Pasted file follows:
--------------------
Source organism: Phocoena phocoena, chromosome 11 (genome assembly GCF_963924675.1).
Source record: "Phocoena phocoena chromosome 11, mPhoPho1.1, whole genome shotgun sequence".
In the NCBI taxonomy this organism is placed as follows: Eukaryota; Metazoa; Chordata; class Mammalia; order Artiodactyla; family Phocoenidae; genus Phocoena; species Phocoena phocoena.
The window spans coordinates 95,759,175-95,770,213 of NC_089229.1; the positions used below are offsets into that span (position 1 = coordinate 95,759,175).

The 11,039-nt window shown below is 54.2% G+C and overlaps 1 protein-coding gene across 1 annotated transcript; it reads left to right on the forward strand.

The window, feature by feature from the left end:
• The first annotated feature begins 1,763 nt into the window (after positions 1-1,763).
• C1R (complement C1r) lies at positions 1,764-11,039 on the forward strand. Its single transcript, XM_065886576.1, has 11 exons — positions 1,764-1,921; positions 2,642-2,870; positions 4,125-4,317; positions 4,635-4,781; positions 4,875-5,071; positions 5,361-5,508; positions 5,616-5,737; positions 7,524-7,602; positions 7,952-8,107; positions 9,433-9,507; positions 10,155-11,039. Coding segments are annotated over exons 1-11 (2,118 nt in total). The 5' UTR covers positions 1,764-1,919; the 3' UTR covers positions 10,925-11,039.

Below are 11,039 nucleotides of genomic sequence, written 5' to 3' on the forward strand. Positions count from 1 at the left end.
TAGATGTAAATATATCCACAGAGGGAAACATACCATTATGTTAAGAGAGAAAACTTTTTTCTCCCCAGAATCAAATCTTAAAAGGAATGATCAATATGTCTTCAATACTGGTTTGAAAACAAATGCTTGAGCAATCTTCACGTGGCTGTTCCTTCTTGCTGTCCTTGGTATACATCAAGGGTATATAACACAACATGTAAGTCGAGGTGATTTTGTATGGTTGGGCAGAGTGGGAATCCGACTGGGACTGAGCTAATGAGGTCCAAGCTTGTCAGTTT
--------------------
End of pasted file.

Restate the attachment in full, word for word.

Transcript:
Source organism: Phocoena phocoena, chromosome 11 (genome assembly GCF_963924675.1).
Source record: "Phocoena phocoena chromosome 11, mPhoPho1.1, whole genome shotgun sequence".
In the NCBI taxonomy this organism is placed as follows: Eukaryota; Metazoa; Chordata; class Mammalia; order Artiodactyla; family Phocoenidae; genus Phocoena; species Phocoena phocoena.
The window spans coordinates 95,759,175-95,770,213 of NC_089229.1; the positions used below are offsets into that span (position 1 = coordinate 95,759,175).

The 11,039-nt window shown below is 54.2% G+C and overlaps 1 protein-coding gene across 1 annotated transcript; it reads left to right on the forward strand.

The window, feature by feature from the left end:
• The first annotated feature begins 1,763 nt into the window (after positions 1-1,763).
• C1R (complement C1r) lies at positions 1,764-11,039 on the forward strand. Its single transcript, XM_065886576.1, has 11 exons — positions 1,764-1,921; positions 2,642-2,870; positions 4,125-4,317; positions 4,635-4,781; positions 4,875-5,071; positions 5,361-5,508; positions 5,616-5,737; positions 7,524-7,602; positions 7,952-8,107; positions 9,433-9,507; positions 10,155-11,039. Coding segments are annotated over exons 1-11 (2,118 nt in total). The 5' UTR covers positions 1,764-1,919; the 3' UTR covers positions 10,925-11,039.

Below are 11,039 nucleotides of genomic sequence, written 5' to 3' on the forward strand. Positions count from 1 at the left end.
TAGATGTAAATATATCCACAGAGGGAAACATACCATTATGTTAAGAGAGAAAACTTTTTTCTCCCCAGAATCAAATCTTAAAAGGAATGATCAATATGTCTTCAATACTGGTTTGAAAACAAATGCTTGAGCAATCTTCACGTGGCTGTTCCTTCTTGCTGTCCTTGGTATACATCAAGGGTATATAACACAACATGTAAGTCGAGGTGATTTTGTATGGTTGGGCAGAGTGGGAATCCGACTGGGACTGAGCTAATGAGGTCCAAGCTTGTCAGTTT